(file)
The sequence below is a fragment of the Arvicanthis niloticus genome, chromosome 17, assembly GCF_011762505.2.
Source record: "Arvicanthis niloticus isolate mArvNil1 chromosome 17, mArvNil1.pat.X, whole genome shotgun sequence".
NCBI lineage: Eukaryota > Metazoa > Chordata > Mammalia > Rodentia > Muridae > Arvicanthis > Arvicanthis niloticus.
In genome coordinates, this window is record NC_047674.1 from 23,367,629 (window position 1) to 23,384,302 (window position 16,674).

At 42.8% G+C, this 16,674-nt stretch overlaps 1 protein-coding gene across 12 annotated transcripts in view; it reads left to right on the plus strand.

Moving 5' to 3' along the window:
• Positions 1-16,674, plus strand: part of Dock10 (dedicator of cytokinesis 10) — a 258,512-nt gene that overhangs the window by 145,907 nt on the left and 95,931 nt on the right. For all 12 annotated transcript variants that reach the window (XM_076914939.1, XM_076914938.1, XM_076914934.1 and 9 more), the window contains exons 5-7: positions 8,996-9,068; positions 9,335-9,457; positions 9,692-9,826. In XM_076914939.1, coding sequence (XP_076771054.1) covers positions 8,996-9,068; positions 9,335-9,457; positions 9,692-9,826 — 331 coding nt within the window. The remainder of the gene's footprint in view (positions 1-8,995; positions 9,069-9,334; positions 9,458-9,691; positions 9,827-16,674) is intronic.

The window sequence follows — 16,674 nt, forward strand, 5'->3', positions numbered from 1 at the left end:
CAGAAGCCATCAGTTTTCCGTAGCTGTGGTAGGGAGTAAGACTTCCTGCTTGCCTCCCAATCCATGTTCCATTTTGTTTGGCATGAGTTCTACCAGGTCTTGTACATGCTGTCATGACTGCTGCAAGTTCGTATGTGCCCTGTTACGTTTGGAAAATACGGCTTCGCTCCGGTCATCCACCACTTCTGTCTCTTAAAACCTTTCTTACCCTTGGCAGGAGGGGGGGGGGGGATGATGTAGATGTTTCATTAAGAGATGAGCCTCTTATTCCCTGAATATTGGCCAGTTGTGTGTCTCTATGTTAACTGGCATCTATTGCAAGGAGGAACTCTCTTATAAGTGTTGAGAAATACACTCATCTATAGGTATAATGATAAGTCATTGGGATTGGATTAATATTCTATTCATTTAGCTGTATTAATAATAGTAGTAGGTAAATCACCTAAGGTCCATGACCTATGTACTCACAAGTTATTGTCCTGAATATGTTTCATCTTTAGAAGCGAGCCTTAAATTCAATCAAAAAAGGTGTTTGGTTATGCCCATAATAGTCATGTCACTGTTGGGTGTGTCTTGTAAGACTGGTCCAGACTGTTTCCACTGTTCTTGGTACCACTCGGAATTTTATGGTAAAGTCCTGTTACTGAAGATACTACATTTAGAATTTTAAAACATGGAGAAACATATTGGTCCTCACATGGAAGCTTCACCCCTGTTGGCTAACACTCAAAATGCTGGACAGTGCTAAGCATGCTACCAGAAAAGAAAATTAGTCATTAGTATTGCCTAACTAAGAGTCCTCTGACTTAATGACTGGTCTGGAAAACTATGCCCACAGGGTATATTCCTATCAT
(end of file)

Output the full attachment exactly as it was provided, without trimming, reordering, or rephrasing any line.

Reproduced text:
The sequence below is a fragment of the Arvicanthis niloticus genome, chromosome 17, assembly GCF_011762505.2.
Source record: "Arvicanthis niloticus isolate mArvNil1 chromosome 17, mArvNil1.pat.X, whole genome shotgun sequence".
NCBI lineage: Eukaryota > Metazoa > Chordata > Mammalia > Rodentia > Muridae > Arvicanthis > Arvicanthis niloticus.
In genome coordinates, this window is record NC_047674.1 from 23,367,629 (window position 1) to 23,384,302 (window position 16,674).

At 42.8% G+C, this 16,674-nt stretch overlaps 1 protein-coding gene across 12 annotated transcripts in view; it reads left to right on the plus strand.

Moving 5' to 3' along the window:
• Positions 1-16,674, plus strand: part of Dock10 (dedicator of cytokinesis 10) — a 258,512-nt gene that overhangs the window by 145,907 nt on the left and 95,931 nt on the right. For all 12 annotated transcript variants that reach the window (XM_076914939.1, XM_076914938.1, XM_076914934.1 and 9 more), the window contains exons 5-7: positions 8,996-9,068; positions 9,335-9,457; positions 9,692-9,826. In XM_076914939.1, coding sequence (XP_076771054.1) covers positions 8,996-9,068; positions 9,335-9,457; positions 9,692-9,826 — 331 coding nt within the window. The remainder of the gene's footprint in view (positions 1-8,995; positions 9,069-9,334; positions 9,458-9,691; positions 9,827-16,674) is intronic.

The window sequence follows — 16,674 nt, forward strand, 5'->3', positions numbered from 1 at the left end:
CAGAAGCCATCAGTTTTCCGTAGCTGTGGTAGGGAGTAAGACTTCCTGCTTGCCTCCCAATCCATGTTCCATTTTGTTTGGCATGAGTTCTACCAGGTCTTGTACATGCTGTCATGACTGCTGCAAGTTCGTATGTGCCCTGTTACGTTTGGAAAATACGGCTTCGCTCCGGTCATCCACCACTTCTGTCTCTTAAAACCTTTCTTACCCTTGGCAGGAGGGGGGGGGGGGATGATGTAGATGTTTCATTAAGAGATGAGCCTCTTATTCCCTGAATATTGGCCAGTTGTGTGTCTCTATGTTAACTGGCATCTATTGCAAGGAGGAACTCTCTTATAAGTGTTGAGAAATACACTCATCTATAGGTATAATGATAAGTCATTGGGATTGGATTAATATTCTATTCATTTAGCTGTATTAATAATAGTAGTAGGTAAATCACCTAAGGTCCATGACCTATGTACTCACAAGTTATTGTCCTGAATATGTTTCATCTTTAGAAGCGAGCCTTAAATTCAATCAAAAAAGGTGTTTGGTTATGCCCATAATAGTCATGTCACTGTTGGGTGTGTCTTGTAAGACTGGTCCAGACTGTTTCCACTGTTCTTGGTACCACTCGGAATTTTATGGTAAAGTCCTGTTACTGAAGATACTACATTTAGAATTTTAAAACATGGAGAAACATATTGGTCCTCACATGGAAGCTTCACCCCTGTTGGCTAACACTCAAAATGCTGGACAGTGCTAAGCATGCTACCAGAAAAGAAAATTAGTCATTAGTATTGCCTAACTAAGAGTCCTCTGACTTAATGACTGGTCTGGAAAACTATGCCCACAGGGTATATTCCTATCAT